Go on buddy. Barry will not answer you. He thinks he is a celebrity.:P

Barry Schwartz

01/28/2014 11:04 am

Personally, I think organic penalized domains should also be blocked on the ad side.


01/28/2014 11:05 am

Possible. The 301 is just created I think.


01/28/2014 11:06 am

What is 'Gogole'? Probably a new search engine. :P

Barry Schwartz

01/28/2014 11:06 am

I was just on a plane for 13 hours. Give me a break.


01/28/2014 11:07 am

Hi Buddy, How are you?


01/28/2014 11:09 am

Ah! I am sorry then. My bad!


01/28/2014 11:29 am

google get rid of real sites in organic results. soon it will totally ad-engine.

In Sympathy

01/28/2014 12:04 pm

Google is of course still accepting the approx. £1 Million per month that Irwin Mitchell was spending on Google AdWords PPC before the ‘incident’. It’s a great business model, first they let you spend millions for years, then they ban you from organic search but, they allow you to double your PPC spending to make up for the colossal organic search losses. Nice! Don’t believe £1 Million per month? Check out the cost per click for just the top 25 keywords in Google PPC across the Personal Injury and Clinical Negligence areas. Then imagine being the person at Irwin Mitchell who has to send ‘that search engine’ another £2 million…. I think this person is allowed to have a bad hair day!


01/28/2014 12:05 pm

No rest for the wicked and clearly you have been very bad indeed! ;)


01/28/2014 12:07 pm

Now that has been caught as well, whats the betting someone at Google will make sure their penalty lasts a little bit longer than it would have done ;)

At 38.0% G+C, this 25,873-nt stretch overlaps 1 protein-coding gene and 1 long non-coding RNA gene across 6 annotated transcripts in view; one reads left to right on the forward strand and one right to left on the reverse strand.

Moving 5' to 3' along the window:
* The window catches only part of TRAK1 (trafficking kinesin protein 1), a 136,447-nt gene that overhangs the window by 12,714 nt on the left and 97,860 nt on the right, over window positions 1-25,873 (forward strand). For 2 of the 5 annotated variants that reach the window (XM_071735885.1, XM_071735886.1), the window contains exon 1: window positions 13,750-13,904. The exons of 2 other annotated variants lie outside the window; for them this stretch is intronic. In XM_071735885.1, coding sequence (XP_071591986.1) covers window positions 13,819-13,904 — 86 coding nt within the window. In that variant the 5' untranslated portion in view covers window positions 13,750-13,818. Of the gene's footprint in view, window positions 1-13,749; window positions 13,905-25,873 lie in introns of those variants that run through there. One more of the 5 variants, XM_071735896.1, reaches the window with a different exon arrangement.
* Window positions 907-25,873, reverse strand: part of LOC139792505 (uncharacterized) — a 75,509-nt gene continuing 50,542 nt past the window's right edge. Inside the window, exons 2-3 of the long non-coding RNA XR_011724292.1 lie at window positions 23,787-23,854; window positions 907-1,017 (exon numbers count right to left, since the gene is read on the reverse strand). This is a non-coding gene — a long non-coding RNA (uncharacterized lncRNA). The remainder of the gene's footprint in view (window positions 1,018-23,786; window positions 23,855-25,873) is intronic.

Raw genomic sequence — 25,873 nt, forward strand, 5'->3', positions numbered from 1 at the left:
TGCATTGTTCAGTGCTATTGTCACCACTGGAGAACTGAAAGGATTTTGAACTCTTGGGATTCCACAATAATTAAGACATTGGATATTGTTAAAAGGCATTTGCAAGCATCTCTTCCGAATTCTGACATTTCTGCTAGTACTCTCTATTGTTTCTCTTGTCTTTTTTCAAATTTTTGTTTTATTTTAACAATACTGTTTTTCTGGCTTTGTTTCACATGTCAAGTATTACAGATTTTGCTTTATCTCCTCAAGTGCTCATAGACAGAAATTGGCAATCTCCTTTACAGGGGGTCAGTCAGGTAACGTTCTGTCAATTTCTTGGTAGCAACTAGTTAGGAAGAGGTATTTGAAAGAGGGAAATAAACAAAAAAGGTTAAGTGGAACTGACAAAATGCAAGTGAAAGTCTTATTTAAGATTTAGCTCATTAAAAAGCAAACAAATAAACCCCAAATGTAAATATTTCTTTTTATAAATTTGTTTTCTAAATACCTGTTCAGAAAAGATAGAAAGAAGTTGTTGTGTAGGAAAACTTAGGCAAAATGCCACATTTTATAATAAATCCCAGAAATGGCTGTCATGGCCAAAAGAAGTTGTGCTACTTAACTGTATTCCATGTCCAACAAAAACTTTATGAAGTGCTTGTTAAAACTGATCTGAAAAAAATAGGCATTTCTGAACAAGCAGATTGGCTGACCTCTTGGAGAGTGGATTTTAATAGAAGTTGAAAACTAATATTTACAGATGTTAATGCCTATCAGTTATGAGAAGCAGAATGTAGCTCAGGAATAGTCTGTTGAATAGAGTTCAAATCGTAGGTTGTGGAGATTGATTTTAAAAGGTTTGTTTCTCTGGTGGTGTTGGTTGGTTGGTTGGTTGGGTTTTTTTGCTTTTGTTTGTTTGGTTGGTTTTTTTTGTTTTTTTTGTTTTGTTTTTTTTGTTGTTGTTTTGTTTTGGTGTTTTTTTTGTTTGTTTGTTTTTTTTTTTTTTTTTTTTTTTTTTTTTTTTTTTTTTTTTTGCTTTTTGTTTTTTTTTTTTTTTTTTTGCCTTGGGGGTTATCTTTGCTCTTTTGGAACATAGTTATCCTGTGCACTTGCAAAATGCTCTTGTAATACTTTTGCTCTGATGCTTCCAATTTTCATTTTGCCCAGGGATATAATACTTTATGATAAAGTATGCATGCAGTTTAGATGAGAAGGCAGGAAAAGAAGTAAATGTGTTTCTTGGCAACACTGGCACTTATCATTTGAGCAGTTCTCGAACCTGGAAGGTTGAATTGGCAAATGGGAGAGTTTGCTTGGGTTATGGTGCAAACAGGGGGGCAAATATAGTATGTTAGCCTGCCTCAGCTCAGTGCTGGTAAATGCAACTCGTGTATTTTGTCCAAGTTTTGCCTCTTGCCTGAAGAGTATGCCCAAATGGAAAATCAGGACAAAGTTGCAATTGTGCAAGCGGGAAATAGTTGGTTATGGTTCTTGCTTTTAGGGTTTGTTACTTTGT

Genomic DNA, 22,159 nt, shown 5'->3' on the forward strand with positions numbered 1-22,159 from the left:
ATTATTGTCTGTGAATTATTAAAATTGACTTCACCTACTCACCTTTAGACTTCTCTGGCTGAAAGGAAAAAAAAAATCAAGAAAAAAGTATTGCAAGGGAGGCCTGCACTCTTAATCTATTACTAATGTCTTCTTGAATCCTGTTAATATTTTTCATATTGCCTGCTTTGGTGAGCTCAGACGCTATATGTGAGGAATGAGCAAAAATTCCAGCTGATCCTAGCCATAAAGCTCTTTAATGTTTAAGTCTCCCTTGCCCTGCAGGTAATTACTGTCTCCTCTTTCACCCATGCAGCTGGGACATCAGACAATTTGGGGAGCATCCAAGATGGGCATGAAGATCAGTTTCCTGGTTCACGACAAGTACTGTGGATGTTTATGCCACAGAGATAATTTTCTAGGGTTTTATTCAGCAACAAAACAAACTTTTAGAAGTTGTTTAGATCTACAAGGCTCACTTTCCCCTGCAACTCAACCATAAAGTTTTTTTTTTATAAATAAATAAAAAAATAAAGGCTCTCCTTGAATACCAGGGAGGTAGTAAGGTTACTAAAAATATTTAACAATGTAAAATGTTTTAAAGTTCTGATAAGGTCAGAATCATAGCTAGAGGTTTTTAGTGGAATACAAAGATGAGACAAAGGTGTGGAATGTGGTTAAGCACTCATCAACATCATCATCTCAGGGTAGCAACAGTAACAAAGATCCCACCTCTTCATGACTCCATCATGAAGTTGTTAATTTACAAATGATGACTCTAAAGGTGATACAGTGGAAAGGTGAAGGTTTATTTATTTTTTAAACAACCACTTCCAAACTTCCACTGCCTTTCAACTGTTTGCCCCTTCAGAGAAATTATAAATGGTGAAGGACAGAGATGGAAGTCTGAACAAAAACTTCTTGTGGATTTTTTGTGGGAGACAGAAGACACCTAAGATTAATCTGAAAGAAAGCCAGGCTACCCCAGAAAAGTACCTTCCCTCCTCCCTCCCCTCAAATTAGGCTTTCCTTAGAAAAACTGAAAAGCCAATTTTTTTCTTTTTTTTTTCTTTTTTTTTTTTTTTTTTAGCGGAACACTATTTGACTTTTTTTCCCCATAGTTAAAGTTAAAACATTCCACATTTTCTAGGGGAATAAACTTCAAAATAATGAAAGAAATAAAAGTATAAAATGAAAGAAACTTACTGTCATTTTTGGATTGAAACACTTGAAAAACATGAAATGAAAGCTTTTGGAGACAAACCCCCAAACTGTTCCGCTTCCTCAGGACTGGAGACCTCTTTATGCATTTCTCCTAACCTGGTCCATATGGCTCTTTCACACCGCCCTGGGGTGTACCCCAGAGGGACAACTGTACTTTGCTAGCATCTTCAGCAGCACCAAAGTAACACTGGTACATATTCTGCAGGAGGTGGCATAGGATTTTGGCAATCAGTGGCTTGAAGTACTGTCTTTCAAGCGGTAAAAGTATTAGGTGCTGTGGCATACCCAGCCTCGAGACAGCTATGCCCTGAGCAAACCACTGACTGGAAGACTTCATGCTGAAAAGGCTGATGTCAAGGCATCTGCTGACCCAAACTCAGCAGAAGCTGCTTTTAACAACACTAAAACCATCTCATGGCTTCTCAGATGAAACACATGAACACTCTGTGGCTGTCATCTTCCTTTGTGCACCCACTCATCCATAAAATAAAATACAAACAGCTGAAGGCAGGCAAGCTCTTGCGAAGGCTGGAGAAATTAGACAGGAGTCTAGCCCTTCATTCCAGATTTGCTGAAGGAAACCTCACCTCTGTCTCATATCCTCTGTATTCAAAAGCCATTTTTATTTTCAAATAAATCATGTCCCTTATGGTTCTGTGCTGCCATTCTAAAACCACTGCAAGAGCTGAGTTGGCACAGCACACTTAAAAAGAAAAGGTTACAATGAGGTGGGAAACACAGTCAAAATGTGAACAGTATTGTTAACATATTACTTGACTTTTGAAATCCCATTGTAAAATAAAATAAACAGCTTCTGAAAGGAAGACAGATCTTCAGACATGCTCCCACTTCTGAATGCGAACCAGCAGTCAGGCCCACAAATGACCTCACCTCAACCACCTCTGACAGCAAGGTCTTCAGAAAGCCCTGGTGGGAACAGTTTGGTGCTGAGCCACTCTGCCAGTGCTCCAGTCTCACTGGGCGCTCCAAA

Michael Martinez

01/28/2014 01:48 pm

You want a penalty to flow from a destination to a linking resource. That would be a highly dangerous precedent.

Barry Schwartz

01/28/2014 01:53 pm

Well, the .co.uk is also now penalized, see http://www.seroundtable.com/google-penalizes-irwinmitchell-co-uk-18023.html

Harsh Wardhan Singh

01/28/2014 02:26 pm

Thanks a lot :)

Michael Martinez

01/28/2014 08:35 pm

Probably more because people made a fuss than because the PageRank is flowing backwards. You REALLY do not want that to happen.

Barry Schwartz

01/28/2014 08:36 pm


Michael Martinez

01/29/2014 05:35 am

You and everyone, Barry. If PageRank flows backwards so that penalties follow the reverse flow, we're all screwed.

Harsh Wardhan Singh

01/29/2014 12:01 pm

Aahh!! He actually meant the Russian author Lols :P ;)


02/01/2014 03:59 pm

It will probably happen to the dot uk link in a few days. This is hilarious! Talk about a non-starter.


02/01/2014 04:01 pm

Studying SRP every day and trying to make it a story, is like watching a turd float toward a storm sewer, and reporting on its current location.